Getting What You Pay For When Buying a Restaurant-Part Two

Last week, we answered a couple questions about what happens to food and liquor inventory during the sale of a restaurant. Our clients have also inquired as to whether the licenses from the health inspectors or alcoholic beverages division can be transferred to the new owner of the restaurant.

FOOD/HEALTH INSPECTION LICENSE: A food license is not transferable from one owner to the next.  (IA ADC 481-30.3).  Any time a new owner takes over operations or is added in as a partner, a new license must be obtained. The same is also true if an establishment simply changes location. In order to obtain a new license, an owner must apply for the license with the Department of Inspections and Appeals, an inspection will be done, and upon approval, the license will be distributed. On the other hand, if a corporation owns a restaurant, a change in officers or stockholders of the corporation does not require a new license.  (Judy Harrison, Bureau Chief, IA Dept. of Inspections and Appeals, 515-281-6538).

LIQUOR LICENSE:  A liquor license may not be transferred from one person to another.  (IA ADC 185-4.13).  Consecutive owners must reapply for the license through the Alcoholic Beverages Division.  However, a liquor license may be transferred from one location to another, as long as the ownership remains the same. In order to do this, the licensee must file an application for transfer of liquor license, wine permit, or beer permit with the Iowa Alcoholic Beverages Division. The transfer is limited by jurisdiction, depending on the boundaries of the issuing authority. If the authority was on the county-level, it may be transferred within the county, but if the authority was a city authority, it may only be transferred within the incorporated city limits.

CONCLUSION: Licenses, whether for food/health inspections or allowing the sale of liquor, cannot be transferred to a new owner. Each owner must apply for a license through the respective Iowa administrative agency.

At Kreamer Law Firm P.C., we can help make each step in transferring ownership of a restaurant easier for both the buyer and the seller. If you, or someone you know, have any questions about buying or selling a restaurant, contact us at info@kreamerlaw.com or call us at 515-727-0900.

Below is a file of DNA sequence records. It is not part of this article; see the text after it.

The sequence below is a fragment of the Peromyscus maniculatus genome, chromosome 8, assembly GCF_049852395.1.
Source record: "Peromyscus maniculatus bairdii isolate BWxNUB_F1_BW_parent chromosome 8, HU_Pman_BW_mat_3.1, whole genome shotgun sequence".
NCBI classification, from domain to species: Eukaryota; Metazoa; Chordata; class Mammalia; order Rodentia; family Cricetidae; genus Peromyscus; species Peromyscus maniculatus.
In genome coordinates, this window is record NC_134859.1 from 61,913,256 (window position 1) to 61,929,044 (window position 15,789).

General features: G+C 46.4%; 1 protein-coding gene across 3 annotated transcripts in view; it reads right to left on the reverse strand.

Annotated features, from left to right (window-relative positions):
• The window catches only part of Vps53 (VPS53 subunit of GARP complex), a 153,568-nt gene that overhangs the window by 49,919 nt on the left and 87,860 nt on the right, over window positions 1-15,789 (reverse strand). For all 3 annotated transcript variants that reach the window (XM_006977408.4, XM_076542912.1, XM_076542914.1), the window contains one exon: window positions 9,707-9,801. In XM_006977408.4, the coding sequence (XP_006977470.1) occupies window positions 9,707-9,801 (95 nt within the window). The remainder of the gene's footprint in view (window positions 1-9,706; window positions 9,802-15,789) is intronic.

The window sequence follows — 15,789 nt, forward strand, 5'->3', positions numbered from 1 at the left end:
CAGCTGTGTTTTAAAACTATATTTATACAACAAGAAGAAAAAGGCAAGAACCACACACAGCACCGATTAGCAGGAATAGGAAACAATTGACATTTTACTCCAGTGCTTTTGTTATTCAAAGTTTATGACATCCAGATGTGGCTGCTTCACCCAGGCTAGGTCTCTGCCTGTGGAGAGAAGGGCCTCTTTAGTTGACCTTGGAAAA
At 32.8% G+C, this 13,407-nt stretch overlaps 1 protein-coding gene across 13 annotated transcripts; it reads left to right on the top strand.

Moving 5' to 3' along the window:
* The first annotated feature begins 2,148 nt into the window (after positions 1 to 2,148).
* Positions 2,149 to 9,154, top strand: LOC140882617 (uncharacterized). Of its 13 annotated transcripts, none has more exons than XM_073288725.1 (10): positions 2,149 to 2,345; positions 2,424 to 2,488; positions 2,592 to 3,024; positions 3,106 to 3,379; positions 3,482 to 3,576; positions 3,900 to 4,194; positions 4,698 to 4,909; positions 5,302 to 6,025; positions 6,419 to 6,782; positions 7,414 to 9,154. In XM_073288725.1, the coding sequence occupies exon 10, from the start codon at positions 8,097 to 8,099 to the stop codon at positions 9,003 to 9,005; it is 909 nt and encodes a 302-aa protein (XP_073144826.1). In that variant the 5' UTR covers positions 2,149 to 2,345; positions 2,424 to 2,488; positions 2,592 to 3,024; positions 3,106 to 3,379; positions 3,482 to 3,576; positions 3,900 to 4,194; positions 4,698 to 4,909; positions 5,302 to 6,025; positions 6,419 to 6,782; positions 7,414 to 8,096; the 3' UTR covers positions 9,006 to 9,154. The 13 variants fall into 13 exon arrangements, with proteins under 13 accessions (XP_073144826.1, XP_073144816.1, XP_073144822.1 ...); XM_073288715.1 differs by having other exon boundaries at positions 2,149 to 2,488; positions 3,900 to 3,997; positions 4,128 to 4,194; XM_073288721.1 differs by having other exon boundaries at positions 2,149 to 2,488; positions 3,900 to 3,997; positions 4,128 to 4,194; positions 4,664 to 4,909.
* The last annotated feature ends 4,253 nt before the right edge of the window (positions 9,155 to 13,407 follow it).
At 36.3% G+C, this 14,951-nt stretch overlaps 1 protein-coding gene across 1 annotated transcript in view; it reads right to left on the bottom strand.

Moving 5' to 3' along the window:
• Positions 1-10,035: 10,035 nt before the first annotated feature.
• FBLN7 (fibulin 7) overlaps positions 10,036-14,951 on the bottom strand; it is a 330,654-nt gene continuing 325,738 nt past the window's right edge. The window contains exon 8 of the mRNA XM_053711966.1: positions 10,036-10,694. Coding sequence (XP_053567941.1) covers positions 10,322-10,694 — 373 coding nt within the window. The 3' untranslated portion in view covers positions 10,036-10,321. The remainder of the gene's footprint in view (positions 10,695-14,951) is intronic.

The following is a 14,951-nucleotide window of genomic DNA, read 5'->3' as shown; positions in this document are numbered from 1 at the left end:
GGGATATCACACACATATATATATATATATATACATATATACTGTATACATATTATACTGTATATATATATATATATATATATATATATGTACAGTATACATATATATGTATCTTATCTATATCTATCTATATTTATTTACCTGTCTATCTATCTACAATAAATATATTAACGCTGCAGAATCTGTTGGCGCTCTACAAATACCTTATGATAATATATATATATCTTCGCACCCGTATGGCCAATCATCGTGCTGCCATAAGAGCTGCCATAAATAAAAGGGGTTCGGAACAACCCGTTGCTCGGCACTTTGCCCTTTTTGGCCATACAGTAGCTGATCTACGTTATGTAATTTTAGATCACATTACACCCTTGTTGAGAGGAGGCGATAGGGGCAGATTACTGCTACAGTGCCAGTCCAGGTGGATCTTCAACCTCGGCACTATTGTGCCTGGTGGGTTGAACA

Business Decisions-Who has the power?

Again, I go on air to discuss with Michael Libbie the final part of our Three-Part Interview on “What Happens to Your Business If Anything Happens to You?” This time we’re discussing who will have the power to make the decisions for your business if you can’t.

Click the link below to watch the podcast, and if you need legal help with any business questions or concerns, please feel free to email us at info@kreamerlaw.com or call us at (515)727-0900.

http://insightadvertising.typepad.com/insight_on_business/2015/01/business-decisions-who-has-the-power.html

Giving Away Information

Crop Sam Speaking WEB (2)

Businesses really have only two choices: they can grow (through formation or purchases) or go away (mostly by sale).  Those are the two things I spoke about during a recent Lunch and Learn presented for the West Des Moines Chamber of Commerce. If you would like to access the PowerPoint I used, click this link:Chamber Luncheon Final

Here are the high points of what we discussed:

  • Identifying an Opportunity;
  • How to Avoid Pitfalls;
  • What the Buying/Selling Process Looks Like;
  • Pricing the Transaction;
  • Structuring the Transaction.

Following the formal presentation I took questions from the attendees. The one item that stands out was a question about the size of transactions I normally worked on. I responded that in my 30+ years I have worked on transactions ranging from start-ups all the way through the sale of a $45,000,000 company, but the most important transaction is whatever my client(s) need to accomplish.

However, the best question came as I was packing up to leave.  An attendee came to me and asked, “Why is it that you simply gave us all of this information free of charge?” My answer was really pretty simple: “My job is to help businesses and individuals achieve their goals. For me, that includes providing people with an opportunity to expand their business knowledge.  Simply giving some valuable information away for free? No, I’m doing what I love.”

The Kreamer Law Firm specializes in business law as well as estate law.  We Get Things Done!

Buying and Selling a Business- A Lunch & Learn Event

Buying and/or selling a business requires many considerations.  For example, you may find yourself wondering: